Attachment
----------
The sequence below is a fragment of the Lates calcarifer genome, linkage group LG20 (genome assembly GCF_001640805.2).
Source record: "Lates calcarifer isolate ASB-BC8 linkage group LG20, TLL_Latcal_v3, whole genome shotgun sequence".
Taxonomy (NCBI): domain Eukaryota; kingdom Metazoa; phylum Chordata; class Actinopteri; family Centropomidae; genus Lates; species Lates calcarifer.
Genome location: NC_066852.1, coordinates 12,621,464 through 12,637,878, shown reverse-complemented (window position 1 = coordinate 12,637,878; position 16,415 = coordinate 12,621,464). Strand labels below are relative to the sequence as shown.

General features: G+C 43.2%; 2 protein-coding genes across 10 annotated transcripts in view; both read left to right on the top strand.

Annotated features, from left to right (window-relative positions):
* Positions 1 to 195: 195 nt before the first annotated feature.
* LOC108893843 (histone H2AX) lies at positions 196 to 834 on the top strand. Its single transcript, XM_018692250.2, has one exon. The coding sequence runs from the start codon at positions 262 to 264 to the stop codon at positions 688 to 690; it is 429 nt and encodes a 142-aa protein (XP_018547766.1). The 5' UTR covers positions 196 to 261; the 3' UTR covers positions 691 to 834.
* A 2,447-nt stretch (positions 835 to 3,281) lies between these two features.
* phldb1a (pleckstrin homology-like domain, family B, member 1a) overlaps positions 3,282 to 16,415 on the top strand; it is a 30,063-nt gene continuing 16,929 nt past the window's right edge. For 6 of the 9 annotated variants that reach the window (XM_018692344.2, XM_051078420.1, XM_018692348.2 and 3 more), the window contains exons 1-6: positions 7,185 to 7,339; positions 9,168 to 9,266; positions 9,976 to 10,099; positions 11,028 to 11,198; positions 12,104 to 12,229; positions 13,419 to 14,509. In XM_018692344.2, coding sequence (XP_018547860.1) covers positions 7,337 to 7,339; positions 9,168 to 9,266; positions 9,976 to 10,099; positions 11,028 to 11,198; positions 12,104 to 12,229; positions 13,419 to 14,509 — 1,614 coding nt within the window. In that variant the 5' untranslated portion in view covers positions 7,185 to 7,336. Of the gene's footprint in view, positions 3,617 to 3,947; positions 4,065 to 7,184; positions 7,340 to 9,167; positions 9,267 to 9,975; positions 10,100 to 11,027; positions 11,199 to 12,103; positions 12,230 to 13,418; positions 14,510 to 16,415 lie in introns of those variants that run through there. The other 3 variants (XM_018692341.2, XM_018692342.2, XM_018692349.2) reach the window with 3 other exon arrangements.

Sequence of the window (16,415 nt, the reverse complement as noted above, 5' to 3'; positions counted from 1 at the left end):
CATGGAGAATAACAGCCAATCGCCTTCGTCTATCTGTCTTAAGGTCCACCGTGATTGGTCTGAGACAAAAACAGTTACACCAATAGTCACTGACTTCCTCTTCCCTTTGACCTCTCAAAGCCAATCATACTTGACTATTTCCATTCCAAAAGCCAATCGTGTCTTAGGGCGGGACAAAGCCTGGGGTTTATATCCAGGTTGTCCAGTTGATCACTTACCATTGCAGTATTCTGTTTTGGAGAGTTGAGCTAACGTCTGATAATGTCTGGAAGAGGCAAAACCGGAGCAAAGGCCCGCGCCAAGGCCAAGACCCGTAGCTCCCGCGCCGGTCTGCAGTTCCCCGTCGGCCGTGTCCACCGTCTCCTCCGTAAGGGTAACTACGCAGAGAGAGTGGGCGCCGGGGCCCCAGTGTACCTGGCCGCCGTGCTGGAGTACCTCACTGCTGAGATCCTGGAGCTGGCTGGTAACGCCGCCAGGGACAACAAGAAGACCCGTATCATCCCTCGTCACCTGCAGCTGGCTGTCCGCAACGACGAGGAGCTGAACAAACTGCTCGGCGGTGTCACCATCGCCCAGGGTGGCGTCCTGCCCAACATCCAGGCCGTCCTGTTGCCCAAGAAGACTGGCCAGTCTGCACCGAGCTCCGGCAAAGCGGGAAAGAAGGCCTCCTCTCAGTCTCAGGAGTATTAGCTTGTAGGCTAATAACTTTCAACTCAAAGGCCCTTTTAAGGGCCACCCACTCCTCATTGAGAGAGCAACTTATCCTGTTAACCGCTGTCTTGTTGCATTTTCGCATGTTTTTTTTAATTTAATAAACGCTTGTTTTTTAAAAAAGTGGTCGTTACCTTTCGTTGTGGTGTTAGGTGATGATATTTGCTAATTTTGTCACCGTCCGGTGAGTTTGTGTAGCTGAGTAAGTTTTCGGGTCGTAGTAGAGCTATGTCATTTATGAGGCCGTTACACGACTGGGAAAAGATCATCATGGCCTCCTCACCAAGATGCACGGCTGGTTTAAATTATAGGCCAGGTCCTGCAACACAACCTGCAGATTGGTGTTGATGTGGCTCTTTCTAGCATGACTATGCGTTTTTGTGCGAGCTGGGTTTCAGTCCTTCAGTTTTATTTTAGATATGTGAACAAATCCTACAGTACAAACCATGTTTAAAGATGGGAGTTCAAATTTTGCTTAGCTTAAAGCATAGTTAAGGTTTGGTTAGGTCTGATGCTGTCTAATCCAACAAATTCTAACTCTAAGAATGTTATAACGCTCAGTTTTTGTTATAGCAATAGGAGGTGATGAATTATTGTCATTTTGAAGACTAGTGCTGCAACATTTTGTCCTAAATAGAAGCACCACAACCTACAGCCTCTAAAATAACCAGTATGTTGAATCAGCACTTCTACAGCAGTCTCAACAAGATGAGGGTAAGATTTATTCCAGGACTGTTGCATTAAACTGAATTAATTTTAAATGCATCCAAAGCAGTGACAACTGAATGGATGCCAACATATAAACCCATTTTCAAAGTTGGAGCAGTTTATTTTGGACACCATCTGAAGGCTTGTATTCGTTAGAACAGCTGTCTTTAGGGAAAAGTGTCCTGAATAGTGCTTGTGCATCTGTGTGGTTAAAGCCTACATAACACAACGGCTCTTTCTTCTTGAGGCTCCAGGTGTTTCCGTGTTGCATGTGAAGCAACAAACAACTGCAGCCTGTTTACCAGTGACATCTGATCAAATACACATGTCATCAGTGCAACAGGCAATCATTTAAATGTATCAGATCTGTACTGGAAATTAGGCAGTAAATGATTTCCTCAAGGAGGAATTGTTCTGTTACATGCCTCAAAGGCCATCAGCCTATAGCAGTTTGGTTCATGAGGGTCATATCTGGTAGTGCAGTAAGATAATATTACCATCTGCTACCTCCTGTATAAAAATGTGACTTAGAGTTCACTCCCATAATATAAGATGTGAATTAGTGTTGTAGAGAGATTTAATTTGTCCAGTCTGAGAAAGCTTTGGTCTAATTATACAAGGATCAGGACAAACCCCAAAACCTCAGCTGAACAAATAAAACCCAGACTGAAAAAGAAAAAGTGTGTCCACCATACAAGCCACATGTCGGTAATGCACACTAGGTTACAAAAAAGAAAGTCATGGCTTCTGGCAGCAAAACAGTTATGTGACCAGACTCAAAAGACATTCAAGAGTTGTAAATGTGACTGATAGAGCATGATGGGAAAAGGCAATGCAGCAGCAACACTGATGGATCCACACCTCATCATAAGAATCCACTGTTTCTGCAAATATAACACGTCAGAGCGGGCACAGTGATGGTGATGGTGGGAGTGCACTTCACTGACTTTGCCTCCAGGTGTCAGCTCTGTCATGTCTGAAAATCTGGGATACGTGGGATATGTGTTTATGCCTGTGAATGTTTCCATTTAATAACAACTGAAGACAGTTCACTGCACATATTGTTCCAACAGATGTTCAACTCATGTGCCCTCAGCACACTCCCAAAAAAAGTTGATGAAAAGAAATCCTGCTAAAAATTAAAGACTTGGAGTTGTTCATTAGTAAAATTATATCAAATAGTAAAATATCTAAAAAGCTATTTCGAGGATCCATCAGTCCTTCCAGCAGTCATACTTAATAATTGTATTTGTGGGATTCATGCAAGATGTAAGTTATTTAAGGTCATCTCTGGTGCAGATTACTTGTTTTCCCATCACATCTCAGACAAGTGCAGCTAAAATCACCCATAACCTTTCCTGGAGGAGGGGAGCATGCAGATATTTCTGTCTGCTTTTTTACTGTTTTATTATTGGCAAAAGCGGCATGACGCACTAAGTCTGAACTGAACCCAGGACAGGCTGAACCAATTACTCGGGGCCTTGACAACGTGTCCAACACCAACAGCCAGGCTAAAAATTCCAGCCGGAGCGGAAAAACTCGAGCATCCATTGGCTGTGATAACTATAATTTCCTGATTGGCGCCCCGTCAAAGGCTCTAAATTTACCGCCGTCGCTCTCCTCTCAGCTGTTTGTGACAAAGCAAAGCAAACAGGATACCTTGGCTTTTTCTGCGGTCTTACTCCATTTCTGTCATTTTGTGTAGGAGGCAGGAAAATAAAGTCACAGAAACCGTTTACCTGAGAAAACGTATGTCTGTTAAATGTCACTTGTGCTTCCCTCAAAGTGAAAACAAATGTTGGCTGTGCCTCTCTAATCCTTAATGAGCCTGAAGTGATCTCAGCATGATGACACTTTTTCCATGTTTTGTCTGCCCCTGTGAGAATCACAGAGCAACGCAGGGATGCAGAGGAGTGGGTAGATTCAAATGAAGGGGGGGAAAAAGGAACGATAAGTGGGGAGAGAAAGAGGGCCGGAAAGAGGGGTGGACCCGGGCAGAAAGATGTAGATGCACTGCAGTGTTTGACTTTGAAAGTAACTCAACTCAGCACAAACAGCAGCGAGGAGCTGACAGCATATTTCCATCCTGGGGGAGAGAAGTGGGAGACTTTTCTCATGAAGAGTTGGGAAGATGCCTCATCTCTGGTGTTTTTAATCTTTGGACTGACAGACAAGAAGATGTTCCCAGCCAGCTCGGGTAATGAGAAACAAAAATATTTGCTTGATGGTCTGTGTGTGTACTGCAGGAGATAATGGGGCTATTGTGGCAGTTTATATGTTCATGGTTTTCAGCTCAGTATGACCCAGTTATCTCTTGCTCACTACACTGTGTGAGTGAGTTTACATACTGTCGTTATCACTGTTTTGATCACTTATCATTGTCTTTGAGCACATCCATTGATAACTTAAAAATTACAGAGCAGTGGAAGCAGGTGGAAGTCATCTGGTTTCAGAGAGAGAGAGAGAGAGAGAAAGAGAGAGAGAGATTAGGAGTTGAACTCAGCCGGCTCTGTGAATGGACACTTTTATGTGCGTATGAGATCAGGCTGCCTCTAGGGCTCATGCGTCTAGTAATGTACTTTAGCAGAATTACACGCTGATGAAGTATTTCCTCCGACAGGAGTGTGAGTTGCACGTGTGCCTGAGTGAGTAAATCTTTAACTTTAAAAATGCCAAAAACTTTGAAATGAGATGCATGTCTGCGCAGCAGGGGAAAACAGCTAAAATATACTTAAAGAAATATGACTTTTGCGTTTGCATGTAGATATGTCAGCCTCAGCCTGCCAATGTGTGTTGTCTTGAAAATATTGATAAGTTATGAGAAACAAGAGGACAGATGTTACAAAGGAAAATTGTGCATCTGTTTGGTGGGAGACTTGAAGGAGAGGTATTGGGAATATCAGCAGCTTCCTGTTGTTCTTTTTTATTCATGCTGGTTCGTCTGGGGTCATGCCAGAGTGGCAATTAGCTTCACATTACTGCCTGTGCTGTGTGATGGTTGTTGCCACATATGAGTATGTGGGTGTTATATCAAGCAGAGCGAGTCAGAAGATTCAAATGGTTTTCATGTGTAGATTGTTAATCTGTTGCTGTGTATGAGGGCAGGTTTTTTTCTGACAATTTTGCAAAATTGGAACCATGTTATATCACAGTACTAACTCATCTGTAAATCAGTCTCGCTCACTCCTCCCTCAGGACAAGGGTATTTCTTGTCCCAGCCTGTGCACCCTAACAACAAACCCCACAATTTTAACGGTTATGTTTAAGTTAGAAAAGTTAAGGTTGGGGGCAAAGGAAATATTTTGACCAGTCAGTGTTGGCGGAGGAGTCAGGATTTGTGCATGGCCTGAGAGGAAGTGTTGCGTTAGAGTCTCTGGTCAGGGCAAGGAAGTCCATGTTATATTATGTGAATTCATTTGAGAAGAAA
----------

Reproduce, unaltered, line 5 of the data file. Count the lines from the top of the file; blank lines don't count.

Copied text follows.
General features: G+C 43.2%; 2 protein-coding genes across 10 annotated transcripts in view; both read left to right on the top strand.